For an adventurous lunch of roasted wild boar, duck or deer curry with one of the best island views, try domaine du chasseur's alfresco panoramour restaurant. this domain is the best place to glimpse the mauritius kestrel in the wild. be aware there is a steep hike up the hill from the car park to the restaurant. the restaurant offers a 4wd taxi service which is free if you eat one of their overpriced meals, but if you only want a cup of tea or desert they will slug you an outrageous 230 rupee per person, for the 5 minute ride.

Mauritius is a paradise for the senses, not only for the eyes with its beautiful landscape, but also for the palate. Gastronomes will find a variety of flavours and aromas inherited from the different migrations through its history. Culinary traditions from France, India, China and Africa, the best-known and appreciated cuisines in the world, have been passed on through generations.

Depending on the region, rice or a variety of flat bread called chapattis or roti, called farata paratha by the local people, is eaten with curries. The extensive use of spices like saffron, cinnamon, cardamom, and cloves and herbs like thyme, basil, and curry leaves are the common ingredients that provide some powerful, yet subtle, savour. Dal, a variety of lentil soup, are many and varied according to which type of lentil is used; vegetables, beans, and pickles accompany the dishes. Dholl puri and roti, originally an Indian delicacy have become the fish and chips of Mauritians.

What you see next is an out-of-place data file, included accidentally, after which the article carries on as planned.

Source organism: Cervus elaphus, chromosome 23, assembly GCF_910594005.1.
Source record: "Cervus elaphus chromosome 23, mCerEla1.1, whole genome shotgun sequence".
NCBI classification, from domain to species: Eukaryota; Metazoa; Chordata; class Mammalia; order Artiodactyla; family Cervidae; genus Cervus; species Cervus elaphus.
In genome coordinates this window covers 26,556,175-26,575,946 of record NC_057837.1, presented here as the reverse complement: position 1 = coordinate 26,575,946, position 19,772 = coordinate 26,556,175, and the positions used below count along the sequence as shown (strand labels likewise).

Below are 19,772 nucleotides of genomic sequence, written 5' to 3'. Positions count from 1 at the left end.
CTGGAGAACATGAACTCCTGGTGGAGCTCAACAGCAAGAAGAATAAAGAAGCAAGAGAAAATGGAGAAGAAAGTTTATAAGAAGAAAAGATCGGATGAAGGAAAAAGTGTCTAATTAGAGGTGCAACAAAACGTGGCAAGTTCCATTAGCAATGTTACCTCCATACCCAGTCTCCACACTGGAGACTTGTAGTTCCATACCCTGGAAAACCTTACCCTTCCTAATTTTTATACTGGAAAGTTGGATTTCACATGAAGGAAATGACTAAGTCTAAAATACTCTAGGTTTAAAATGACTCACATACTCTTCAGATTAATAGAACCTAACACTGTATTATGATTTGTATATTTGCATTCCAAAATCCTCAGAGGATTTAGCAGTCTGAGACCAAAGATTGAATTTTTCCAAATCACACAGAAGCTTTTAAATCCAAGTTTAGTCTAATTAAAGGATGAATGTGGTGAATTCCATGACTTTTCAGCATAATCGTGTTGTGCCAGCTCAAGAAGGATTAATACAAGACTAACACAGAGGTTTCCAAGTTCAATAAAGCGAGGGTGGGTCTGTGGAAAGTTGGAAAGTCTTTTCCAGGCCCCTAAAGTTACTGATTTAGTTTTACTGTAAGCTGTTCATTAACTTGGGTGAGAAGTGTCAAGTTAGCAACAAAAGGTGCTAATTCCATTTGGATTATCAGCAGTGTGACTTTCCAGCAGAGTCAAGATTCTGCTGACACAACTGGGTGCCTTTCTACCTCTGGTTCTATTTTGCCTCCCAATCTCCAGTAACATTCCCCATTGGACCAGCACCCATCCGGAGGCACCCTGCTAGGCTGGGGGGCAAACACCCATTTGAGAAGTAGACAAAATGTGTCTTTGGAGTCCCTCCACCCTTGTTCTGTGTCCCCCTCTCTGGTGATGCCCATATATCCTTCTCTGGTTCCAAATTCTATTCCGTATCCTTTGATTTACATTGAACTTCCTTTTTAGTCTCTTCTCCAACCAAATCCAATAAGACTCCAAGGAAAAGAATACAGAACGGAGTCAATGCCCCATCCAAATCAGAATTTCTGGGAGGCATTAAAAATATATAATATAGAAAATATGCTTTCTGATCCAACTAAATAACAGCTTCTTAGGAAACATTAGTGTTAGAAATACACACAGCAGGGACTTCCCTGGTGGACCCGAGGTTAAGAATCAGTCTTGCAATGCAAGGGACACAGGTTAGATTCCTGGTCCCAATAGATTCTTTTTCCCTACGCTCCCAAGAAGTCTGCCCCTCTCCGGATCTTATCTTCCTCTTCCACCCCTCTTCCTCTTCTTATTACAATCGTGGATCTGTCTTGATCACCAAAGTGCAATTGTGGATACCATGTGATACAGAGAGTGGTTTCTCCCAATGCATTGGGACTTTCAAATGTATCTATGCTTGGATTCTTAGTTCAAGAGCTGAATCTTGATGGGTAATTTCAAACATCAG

Biryani from Mughal origins is a dish expertly prepared by the Muslim community, with meat mixed with spiced rice and potatoes.

You can buy many snacks on the streets of Mauritius including the famous gateaux piments a variant of the indian vadai ; literally, chilli cakes, and vegetable or meat samosas puffs, along with octopus curry in bread. The tomato and onion based dish called Rougaille pronounced rooh-guy is a variation of the French ragoût . The dish usually consists of meat or seafood corned beef and salted snoek fish rougaille are very popular with the locals and all Mauritians eat this dish often if not daily.

Mauritians have a sweet tooth and make many types of 'gateaux', as they are called. The cakes vary and you can find cakes very much like those in France and others similar to Indian sweets like Gulab Jamun and Rasgulla among many others.

Check out the queues where the street sellers are selling their type of snacks and the longest queue will probably have the tastiest food on sale and is very cheap.

When leaving Mauritius, don't wait until you go through passport control if you want to have a snack. The coffee shop after passport control is not value for money. You would be better off visiting the snack bar before check-in and taking your purchases through with you.